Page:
Virtual and augmented reality are largely associated with the gaming and entertainment industries.
However, with rapid advancements in technology there are a vast number of potential applications for businesses.
But how are they being used? What difference is this emerging technology making?
The initial explosion of VR headsets a couple of years ago created a media buzz about the seemingly limitless possibilities of this technology.
Samsung, Sony, Microsoft and the Oculus Rift are just a few examples of the major companies that have stepped into the virtual world. This has meant that smaller tech companies are benefiting from the supply economy this has created.
Yeovil-based Invirt Reality use VR within the aerospace industry to speed up staff training. Having originally started out making aerospace simulators, in 2013 Invirt moved into virtual reality.
They specialise in the training and safety aspect of VR and are currently working with FlyBe, oil-provider Chevron, NTR Crossrail and the National College for Nuclear in Bridgwater.
Business Development Operations Director, Chris Jones elaborates: “We want to train the employees of these companies more efficiently. Our technology is allowing employees, students and graduates to train in more realistic scenarios and make mistakes that they won’t repeat in real world environments.
“For example, with thousands of staff across various locations, WR can supplement the four weeks of training FlyBe currently offer staff in Exeter: it can mimic a real cabin experience and the crew can practise the procedures they will need in the air.”
Other applications for VR within the entertainment industry include streaming live sports events. For example, BT Sport used virtual reality for this year’s Champions League Final in Cardiff.
Chris continues: “If we can stream 360-degree video live, there will be a huge opportunity there. I can see that happening a lot in the future for sporting events and concerts, especially for live football matches. You will be able to put a headset on in your living room, be completely immersed in the stadium. That is where the future is.”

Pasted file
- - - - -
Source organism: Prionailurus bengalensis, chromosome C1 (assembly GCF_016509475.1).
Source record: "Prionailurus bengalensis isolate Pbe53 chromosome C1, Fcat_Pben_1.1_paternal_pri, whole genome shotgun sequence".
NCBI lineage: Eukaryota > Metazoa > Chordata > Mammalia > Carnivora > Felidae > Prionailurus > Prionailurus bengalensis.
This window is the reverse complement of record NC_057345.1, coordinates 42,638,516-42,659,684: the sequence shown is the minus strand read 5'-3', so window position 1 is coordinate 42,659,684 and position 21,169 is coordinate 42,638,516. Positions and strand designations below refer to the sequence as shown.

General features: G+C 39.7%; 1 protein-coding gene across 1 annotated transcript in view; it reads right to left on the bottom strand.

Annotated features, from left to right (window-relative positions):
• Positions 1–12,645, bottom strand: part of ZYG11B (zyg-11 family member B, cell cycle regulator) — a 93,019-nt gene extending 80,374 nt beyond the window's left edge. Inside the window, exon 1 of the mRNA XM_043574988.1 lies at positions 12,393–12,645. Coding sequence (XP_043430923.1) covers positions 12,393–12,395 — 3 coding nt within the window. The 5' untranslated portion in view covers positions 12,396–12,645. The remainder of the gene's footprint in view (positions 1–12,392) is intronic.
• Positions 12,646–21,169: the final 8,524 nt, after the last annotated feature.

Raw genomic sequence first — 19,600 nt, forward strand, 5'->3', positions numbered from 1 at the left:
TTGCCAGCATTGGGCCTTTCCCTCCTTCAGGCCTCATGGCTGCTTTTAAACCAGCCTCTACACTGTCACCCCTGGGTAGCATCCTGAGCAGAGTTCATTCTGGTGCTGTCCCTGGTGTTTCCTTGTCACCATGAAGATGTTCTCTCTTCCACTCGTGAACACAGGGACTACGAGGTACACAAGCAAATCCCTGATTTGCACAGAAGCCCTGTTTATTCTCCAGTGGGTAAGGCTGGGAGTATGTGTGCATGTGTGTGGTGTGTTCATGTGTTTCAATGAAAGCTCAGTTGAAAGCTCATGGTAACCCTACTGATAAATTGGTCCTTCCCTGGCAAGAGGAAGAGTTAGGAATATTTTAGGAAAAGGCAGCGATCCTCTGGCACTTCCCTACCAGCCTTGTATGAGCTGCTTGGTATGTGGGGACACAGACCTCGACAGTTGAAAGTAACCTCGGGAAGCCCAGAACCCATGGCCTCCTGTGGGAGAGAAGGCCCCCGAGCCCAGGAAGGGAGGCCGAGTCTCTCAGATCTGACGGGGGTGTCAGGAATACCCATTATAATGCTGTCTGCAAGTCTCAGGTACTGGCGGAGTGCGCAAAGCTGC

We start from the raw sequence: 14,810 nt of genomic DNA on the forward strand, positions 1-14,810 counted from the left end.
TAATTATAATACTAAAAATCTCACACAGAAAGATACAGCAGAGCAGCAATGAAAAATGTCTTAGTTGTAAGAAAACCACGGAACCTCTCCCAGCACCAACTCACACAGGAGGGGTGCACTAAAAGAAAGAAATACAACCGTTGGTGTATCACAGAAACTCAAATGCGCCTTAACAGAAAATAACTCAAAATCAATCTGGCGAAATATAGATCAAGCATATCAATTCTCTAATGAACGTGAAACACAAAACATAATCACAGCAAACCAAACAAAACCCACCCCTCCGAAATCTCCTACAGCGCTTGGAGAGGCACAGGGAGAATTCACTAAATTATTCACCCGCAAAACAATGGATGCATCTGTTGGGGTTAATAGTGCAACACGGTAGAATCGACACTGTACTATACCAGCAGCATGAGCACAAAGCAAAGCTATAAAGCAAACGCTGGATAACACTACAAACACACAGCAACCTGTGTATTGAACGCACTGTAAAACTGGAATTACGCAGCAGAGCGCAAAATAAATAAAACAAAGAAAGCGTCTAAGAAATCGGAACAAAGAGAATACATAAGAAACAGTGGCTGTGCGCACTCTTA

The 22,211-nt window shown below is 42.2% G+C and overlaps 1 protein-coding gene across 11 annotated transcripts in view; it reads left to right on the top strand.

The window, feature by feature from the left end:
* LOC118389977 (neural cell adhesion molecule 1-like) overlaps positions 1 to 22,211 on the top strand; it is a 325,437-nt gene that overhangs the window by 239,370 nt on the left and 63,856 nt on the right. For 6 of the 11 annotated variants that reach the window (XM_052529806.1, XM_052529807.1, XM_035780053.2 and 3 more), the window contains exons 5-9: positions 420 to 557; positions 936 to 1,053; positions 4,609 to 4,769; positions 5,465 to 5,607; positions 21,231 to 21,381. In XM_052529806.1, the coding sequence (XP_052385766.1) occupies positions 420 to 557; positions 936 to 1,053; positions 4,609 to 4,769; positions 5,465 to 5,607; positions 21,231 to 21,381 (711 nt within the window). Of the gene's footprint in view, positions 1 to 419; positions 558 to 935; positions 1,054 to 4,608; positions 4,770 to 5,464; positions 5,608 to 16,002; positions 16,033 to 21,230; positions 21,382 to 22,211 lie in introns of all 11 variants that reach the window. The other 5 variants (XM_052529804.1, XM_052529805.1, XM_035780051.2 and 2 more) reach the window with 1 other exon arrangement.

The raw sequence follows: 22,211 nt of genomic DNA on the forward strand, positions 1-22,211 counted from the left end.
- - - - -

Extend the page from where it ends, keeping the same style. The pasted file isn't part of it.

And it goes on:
The missing part of the jigsaw for virtual reality is haptics feedback says Chris. Haptics is the science of applying a touch sensation through a computer application – this is the next stage of virtual and augmented reality.
Bristol-based Ultrahaptics are world-leaders in this advancement.
Business Leader Magazine recently met with the company’s CEO, Steve Cliffe. He explains the potential of his technology: “We use focused ultrasonics and high-frequency sound to create the feeling of pressure on your skin.
“We are never going to push your hand out of the way. It is there to give you the feeling of engaging with a piece of equipment, or of touching something.
“Applications range from automotive gesture controls to making it feel like something is touching your hand.
So, when you put a virtual reality headset on, suddenly it becomes even more real.
“At the moment, you put a headset on, reach out for something, and your hand goes through it. Or you see something run across your hand but you don’t feel it. We are at the next evolution of this technology.”
To get to this stage of VR/AR advancement, it takes a large and diverse team who can draw upon their scientific expertise to make a virtual object feel real. Indeed, Ultrahaptics has its own dedicated team of electrical engineers, bio-medical engineers and acoustic engineers.
So, what are the business opportunities for this technology? Which settings can be used in?
Steve comments: “The main markets are business and leisure. For example, we can create the sensation of spiders running up and down your arms, which can be used in the promotion of a movie.
“Additionally, this ability to create a sense of touch opens up opportunities for us to sell to social media companies. Take this scenario: there are grandparents in one part of the country and grand kids in the other part. With our technology, you can reach out and touch them. This is something social media businesses are looking into, as we can also create haptics emojis and virtual high-fives.”